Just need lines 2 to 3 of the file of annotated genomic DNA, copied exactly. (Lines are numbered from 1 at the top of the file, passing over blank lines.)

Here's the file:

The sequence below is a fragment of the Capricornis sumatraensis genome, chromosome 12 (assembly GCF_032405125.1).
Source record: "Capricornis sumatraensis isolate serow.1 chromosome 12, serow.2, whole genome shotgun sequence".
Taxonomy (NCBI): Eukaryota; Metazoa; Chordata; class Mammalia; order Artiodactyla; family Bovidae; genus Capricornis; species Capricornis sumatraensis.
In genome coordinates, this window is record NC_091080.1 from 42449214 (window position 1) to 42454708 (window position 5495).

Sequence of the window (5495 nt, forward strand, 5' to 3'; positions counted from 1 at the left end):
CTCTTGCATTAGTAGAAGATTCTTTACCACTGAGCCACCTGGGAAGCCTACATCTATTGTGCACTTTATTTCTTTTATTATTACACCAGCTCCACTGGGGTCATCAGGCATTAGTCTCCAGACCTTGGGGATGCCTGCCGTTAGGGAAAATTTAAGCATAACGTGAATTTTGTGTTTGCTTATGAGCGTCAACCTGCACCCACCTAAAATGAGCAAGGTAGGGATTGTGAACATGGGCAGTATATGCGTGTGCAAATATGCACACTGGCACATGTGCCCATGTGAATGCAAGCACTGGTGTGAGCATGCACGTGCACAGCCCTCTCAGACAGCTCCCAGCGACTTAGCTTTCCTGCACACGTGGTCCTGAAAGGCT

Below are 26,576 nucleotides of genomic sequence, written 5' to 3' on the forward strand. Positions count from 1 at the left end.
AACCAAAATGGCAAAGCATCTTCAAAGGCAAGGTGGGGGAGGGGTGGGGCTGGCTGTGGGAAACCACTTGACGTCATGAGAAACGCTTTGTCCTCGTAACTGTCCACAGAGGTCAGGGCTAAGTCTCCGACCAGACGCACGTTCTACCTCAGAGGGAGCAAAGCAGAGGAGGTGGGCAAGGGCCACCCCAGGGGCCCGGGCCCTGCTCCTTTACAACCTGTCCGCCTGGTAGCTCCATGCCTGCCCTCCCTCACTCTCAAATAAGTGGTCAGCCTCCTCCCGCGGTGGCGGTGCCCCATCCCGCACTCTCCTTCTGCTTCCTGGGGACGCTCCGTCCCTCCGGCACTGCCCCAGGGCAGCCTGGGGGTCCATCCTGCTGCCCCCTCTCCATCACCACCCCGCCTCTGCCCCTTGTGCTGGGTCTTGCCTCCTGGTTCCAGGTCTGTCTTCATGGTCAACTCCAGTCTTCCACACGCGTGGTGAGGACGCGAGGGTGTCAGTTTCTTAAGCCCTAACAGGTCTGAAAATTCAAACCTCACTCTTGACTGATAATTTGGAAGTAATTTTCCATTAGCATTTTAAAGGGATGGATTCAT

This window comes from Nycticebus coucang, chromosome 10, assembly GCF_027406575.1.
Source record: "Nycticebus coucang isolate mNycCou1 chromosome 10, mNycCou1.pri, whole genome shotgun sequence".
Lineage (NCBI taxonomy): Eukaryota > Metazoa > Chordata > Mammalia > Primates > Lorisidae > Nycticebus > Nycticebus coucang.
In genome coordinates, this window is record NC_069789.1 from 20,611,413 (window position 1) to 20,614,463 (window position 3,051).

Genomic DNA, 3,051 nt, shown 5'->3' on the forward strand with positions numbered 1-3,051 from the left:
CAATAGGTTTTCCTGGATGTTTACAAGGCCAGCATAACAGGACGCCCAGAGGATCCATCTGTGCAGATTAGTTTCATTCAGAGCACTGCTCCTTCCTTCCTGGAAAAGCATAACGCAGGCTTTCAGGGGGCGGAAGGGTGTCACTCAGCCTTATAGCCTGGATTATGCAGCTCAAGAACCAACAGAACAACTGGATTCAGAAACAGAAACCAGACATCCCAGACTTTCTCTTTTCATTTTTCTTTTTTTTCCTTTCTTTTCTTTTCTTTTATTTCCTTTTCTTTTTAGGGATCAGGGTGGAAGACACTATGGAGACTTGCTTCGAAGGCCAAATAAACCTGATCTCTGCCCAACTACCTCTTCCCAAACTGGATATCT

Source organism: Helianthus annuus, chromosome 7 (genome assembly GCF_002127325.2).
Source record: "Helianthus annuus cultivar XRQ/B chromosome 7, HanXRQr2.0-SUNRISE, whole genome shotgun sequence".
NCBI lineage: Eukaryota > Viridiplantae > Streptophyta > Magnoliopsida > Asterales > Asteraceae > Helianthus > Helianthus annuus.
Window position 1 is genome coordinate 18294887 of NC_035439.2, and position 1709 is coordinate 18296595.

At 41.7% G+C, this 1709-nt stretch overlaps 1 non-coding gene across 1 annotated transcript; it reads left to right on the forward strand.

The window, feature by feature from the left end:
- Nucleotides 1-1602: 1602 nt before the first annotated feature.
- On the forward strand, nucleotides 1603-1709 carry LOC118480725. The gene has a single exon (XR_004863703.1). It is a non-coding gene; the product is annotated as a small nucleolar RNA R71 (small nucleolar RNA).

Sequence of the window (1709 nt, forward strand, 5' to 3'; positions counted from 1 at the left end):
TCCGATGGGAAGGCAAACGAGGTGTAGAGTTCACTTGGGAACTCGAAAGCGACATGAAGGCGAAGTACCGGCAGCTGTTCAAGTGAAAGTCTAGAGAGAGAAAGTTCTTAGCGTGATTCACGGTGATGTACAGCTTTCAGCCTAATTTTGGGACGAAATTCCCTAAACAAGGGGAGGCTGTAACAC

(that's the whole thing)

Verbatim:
Source record: "Capricornis sumatraensis isolate serow.1 chromosome 12, serow.2, whole genome shotgun sequence".
Taxonomy (NCBI): Eukaryota; Metazoa; Chordata; class Mammalia; order Artiodactyla; family Bovidae; genus Capricornis; species Capricornis sumatraensis.